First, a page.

NB: I would once again suggest that we meet on site with the Engineer and the Certifier together, as I know from experience that this will be the quickest way to discuss, get answers and agree on things - otherwise will have to write long emails return something waste my time as well as yours. So, please advise as soon as you are then ready for my inspection, with or without the Professionals.
- Mr Mulder then went on to identify other issues he was dissatisfied with.
- Mr Allman attended the site at the arranged time and Mr Mulder did not appear. Mr Allman texted Mr Mulder at 7.01 am on the day advising that they had a meeting at 6.30 am and he had left the site. Unfortunately, he did not stay nor did he phone Mr Mulder. Mr Mulder did not respond to the text message.
- I am satisfied that the failure to attend was a misunderstanding between Mr Mulder and Mr Allman. I expect that by the time relations between the two, already strained, had reached their peak. There were further discussions over the weekend in respect of the non-attendance of Mr Mulder.
- By Monday 1 May 2017 Mr Mulder had changed his mind and sent an Inspection Report with detailed photographs setting out what he considered defects. These are very similar to those contained in the initial QBCC report. The report comprises 25 pages. It is prefaced in bold type as follows:
Please note that I am of the opinion that no certification (Engineer or Certifier) can take place until all the concerns re defects that have been highlighted have ben resolved and/or rectified, all in accordance with legislation, and the Contract Conditions.
NB: Note that you CANNOT LEGALLY POUR THE CONCRETE UNTIL THE CONTRACT CONDITIONS HAS BEEN COMPLIED WITH - ….
- It is alleged to complete this report Mr Mulder entered upon the building site, without the authority of DRF.
- The Certifier had inspected the slab preparation on 28 April 2017 and found that there were very minor works to be carried out which he identified as-
Trimmer bars to the dining/family room external footing
Trim around waste pipe to kitchen
Add some additional bar chairs to fabric
Provide support to the fabric generally where it sags at the edges to maintain accurate cover.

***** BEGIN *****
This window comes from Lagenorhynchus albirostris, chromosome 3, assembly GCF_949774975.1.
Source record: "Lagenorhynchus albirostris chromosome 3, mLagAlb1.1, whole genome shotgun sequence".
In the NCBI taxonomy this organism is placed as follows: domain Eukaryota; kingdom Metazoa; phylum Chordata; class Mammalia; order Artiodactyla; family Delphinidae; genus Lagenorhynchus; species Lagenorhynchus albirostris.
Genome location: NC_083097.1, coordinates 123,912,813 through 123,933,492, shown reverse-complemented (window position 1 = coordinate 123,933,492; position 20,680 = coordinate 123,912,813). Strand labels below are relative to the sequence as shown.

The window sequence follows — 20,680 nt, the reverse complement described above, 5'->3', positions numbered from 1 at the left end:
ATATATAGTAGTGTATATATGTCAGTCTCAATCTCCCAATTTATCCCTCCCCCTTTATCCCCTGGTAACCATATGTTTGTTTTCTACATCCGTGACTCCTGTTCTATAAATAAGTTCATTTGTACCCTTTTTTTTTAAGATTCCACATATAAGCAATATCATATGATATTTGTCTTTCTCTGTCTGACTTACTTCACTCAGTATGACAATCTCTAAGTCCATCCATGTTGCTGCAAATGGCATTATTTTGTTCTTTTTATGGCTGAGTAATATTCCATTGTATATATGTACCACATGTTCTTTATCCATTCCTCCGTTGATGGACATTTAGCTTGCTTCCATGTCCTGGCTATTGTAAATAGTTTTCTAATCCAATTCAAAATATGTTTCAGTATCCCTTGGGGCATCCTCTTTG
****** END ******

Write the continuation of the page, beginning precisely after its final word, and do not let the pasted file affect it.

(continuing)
- A further inspection was to be conducted prior to the pour.
- I have set out the correspondence of emails and text messages in some detail to permit a full understanding of the issues that led to the dispute. There were other issues but the issue over the fill and Mr Mulder’s requests for inspections demonstrates his participation, to use a neutral term, leading up to DRF’s decision to terminate the Contract.
- This is not a matter where the veracity of the witnesses is particularly in dispute. Generally, I am satisfied that each gave an honest and frank account of the matter. This is despite some of Mr Mulder’s outbursts in print challenging the honesty and integrity not only of the builders but also the experts and building inspectors. It is clear from his actions that he was concerned that their house was not being built strictly in accordance with the plans and specifications. An erroneous perception on his part. It would appear to have become an obsession that got the better of him and continued to do so not only through the build and its aftermath but also this litigation.
Termination of the Contract
- On 2 May 2017 at 4.53 pm, DRF’s Solicitors Law Essentials emailed the Mulders advising that DRF was terminating the Contract, effective immediately. The reasons were stated to be:
- (a)Mr Mulder’s multiple attendance on the work site without authorisation in breach of clause 7.4 of the contract.
- (b)Mr Mulder’s consistent interference and/or hindrance with the carrying out of the works in breach of clause 11.12 of the Contract.
- As stated earlier, DRF also relies upon its common law right to terminate the Contract.
- The relevant provisions of the Contract are as follows: